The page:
Predation and parasitism can have a huge effect on a reef ecosystem. Damage caused to corals by predators and parasites can leave them open for further damage and maybe even death, if this happens on a large scale then whole reef systems can be damaged. In tropical coral reefs the parrotfish predates heavily on the coral reefs, it’s an herbivorous fish that uses its ‘beak-like’ mouth to feed on the algae on and within the coral. The parrotfish bites chunks of the coral off and extracts the algae during digestion, the waste coral material is then secreted back onto the reef. Another great predator of tropical coral is Acanthaster planci or commonly known as the crown-of-thorns starfish, this predatory echinoderm is known to eat large amounts of coral in the Great Barrier Reef, Australia (van der Laan & Hogeweg 1992).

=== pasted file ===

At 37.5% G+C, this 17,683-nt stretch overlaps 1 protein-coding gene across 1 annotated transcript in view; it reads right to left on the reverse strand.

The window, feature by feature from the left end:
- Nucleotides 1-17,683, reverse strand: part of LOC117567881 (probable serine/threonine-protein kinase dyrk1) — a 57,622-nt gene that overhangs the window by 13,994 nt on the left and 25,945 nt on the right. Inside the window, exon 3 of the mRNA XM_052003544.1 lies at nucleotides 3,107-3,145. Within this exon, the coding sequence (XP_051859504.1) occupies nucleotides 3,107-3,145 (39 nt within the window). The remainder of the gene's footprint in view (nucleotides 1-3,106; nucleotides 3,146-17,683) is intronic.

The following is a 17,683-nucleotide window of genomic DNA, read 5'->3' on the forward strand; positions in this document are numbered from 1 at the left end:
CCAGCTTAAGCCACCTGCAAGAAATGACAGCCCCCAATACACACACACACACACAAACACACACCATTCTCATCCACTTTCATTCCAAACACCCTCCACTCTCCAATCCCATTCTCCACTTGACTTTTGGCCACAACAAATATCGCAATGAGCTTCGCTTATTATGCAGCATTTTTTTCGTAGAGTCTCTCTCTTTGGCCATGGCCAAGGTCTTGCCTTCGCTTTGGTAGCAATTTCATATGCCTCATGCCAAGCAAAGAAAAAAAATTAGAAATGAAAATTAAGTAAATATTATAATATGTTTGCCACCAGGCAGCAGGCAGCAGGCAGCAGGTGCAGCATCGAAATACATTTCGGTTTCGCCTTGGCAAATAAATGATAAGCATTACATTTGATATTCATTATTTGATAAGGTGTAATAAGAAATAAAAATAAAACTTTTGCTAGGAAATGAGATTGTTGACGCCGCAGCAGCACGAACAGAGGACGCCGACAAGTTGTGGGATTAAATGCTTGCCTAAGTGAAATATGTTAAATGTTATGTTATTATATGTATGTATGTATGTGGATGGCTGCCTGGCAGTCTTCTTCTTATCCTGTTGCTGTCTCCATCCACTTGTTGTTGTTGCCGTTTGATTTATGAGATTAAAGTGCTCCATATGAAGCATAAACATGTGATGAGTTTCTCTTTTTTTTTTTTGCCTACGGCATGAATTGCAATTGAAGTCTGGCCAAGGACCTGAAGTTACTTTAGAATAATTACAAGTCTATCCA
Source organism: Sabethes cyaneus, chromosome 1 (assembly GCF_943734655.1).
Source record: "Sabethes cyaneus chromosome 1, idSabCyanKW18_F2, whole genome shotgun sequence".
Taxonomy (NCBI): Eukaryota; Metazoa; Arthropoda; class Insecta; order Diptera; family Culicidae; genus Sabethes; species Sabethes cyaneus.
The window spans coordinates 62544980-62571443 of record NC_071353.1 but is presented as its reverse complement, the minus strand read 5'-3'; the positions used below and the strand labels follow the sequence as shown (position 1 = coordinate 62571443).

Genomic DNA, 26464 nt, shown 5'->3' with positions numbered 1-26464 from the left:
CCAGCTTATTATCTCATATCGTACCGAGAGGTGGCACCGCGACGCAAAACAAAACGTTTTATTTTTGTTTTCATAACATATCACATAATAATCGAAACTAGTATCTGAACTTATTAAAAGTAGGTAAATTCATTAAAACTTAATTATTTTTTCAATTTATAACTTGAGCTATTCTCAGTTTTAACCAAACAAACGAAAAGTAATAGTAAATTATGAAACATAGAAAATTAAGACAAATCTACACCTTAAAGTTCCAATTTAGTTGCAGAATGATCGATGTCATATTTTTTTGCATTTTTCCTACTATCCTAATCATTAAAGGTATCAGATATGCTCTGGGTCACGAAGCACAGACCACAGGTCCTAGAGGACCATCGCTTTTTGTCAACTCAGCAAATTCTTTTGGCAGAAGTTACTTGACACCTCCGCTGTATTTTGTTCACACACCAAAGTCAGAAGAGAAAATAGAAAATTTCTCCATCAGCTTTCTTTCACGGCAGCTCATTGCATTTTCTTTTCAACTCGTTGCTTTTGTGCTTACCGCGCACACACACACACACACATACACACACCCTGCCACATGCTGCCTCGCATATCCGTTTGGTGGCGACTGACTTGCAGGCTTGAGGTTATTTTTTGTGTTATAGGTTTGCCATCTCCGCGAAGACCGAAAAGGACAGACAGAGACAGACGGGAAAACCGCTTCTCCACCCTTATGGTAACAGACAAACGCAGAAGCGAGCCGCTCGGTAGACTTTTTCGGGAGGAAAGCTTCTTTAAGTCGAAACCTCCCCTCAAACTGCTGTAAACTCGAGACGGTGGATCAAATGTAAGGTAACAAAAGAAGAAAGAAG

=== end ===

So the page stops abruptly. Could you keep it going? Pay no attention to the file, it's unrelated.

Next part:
Cold-water coral ecosystems are once again different from their tropical equivalent; there can be large abundances of fish species found around cold-water coral reefs, these are usually the shallower reefs as the very deep ones are not accessible to most vertebrate species, however, when these species have been observed there has been no herbivorous, coral grazing fish species e.g. the parrotfish (Freiwald et al. 2004).
Alike the tropical reefs, cold-water reefs are home to the echinoderms, the main difference is that there is not a large predatory relationship between cold-water corals and echinoderms. However, a study carried out by Krieger & Wing (2002) where they looked at the predation of megafauna on the coral Primnoa resedaeformis in the Aleutian Islands, showed that the starfish Hippasteria heathi was directly predating on the Primnoa. Starfish, along with over invertebrate species such as gastropods and crustaceans tend to feed on the mucus that grows on the cold-water corals and this does not actually pose a great threat to the coral or reef (Freiwald et al. 2004).